The Canteen is a tribute to all things Jewish sleepaway camp. Hosted by the Foundation for Jewish Camp (FJC), this blog is written by campers, alumni, parents, and camp professionals and is a place to talk about parenting, camp fun, projects, crafts, recipes, and more – all tied back to Jewish holidays, traditions and, of course, camp!
The following post is the second in our summer series hearing from the camps that were launched as a result of FJC’s Specialty Camps Incubator.
In an often-told story, Rabbi Hillel was asked to summarize the entire Torah while standing on one foot. His response was, “What is hateful to yourself do not do to your fellow person.” This is the foundation of the most basic rule of Jewish ethics: We should do no harm to other people.
Most of us don’t think of skipping the gym or choosing fries over salad as ethical decisions. These are personal decisions, the rationale goes, because they don’t harm others. But before deciding on your next snack, you might consider a very new perspective on Jewish ethics: Making unhealthy decisions is unethical because of the impact those decisions have on our peers.
Let’s use a brief thought experiment to understand why: If I were to tell you that most of my friends are health-conscious gym members, what would be your most reasonable conclusion about me? If you answered that I am also a health-conscious gym member, then you have successfully learned something about me from a statement about my friends.
Some recent research actually provides scientific backing for this conclusion. Social scientists Nicholas Christakis and James Fowler found a correlation between our personal health choices and the choices made by members of our social circle. Their study, which relied on data from one of the longest health studies of the past 100 years, The Framingham Heart Study, led to the theory that seemingly-personal decisions about health influence the behavior of others. When one person in a community is active and eats healthy foods, everyone around them is more likely to do the same.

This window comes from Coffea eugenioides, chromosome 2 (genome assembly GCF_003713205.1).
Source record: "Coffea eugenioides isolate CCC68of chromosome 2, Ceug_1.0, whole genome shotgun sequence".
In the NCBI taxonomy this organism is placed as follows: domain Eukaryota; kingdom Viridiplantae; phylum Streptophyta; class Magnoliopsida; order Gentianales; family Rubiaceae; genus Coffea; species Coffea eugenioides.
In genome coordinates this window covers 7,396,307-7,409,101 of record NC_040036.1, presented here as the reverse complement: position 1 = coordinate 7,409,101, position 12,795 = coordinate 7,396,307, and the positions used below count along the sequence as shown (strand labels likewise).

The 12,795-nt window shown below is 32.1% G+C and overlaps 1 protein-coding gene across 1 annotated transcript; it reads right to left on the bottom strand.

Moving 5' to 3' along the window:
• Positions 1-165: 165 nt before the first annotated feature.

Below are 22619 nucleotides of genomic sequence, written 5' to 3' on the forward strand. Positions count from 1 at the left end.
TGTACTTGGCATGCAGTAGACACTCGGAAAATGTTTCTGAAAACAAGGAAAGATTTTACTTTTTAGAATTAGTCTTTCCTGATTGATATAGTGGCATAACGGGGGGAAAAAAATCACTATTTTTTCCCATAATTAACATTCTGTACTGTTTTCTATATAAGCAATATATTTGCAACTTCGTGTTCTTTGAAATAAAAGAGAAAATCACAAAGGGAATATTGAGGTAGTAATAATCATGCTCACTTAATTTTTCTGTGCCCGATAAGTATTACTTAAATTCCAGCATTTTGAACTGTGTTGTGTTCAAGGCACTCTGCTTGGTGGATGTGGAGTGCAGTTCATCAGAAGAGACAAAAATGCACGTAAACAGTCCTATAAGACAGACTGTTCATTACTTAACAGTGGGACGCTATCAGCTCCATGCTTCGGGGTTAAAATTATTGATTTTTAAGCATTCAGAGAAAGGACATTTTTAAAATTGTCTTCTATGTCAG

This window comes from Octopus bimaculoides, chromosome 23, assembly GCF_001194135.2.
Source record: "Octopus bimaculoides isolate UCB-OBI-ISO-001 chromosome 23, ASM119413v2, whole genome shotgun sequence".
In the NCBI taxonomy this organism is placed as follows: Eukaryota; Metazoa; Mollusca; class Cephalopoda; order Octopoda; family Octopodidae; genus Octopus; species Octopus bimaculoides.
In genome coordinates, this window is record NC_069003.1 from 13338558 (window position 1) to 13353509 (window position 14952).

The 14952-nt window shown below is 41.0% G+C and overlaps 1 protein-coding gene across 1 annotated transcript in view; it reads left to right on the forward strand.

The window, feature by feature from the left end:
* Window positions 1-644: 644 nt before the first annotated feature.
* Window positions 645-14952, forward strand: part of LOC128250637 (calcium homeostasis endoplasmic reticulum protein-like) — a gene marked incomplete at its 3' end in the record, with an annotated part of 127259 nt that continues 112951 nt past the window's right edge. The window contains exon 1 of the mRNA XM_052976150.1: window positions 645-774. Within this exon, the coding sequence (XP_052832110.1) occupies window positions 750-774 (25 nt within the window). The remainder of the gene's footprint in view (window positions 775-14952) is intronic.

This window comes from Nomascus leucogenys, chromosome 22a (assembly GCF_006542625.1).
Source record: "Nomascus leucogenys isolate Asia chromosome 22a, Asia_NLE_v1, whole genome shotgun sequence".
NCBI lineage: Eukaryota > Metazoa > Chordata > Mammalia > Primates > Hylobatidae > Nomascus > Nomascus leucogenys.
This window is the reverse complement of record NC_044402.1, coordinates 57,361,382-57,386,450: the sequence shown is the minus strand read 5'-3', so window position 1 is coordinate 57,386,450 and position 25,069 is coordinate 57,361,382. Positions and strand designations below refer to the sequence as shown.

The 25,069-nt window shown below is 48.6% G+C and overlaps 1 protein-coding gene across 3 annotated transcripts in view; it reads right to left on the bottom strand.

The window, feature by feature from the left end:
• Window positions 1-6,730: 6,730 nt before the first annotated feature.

The Talmud teaches that “all of the people of Israel are responsible for one another.” Based on this ideal, we all might do a little more to make good choices and inspire healthy living in our community. This is why my wife and I decided to launch Camp Zeke, the first Jewish camp where kids celebrate healthy, active living.
Our inaugural summer is off to an amazing start. Campers are choosing from action-packed electives like running, yoga, strength training, dance, gymnastics, Krav Maga, and sports. They’re also putting on aprons and cooking healthy, gourmet dishes with a professional chef. In the process of making lifelong memories and forming amazing bonds with new friends, our campers are making very real connections between Judaism, nutrition, and fitness. When they go back home as ambassadors of vibrant good health, they will bring all of us one step closer to a healthier Jewish community.
Pronounced: TALL-mud, Origin: Hebrew, the set of teachings and commentaries on the Torah that form the basis for Jewish law. Comprised of the Mishnah and the Gemara, it contains the opinions of thousands of rabbis from different periods in Jewish history.
Pronunced: TORE-uh, Origin: Hebrew, the Five Books of Moses.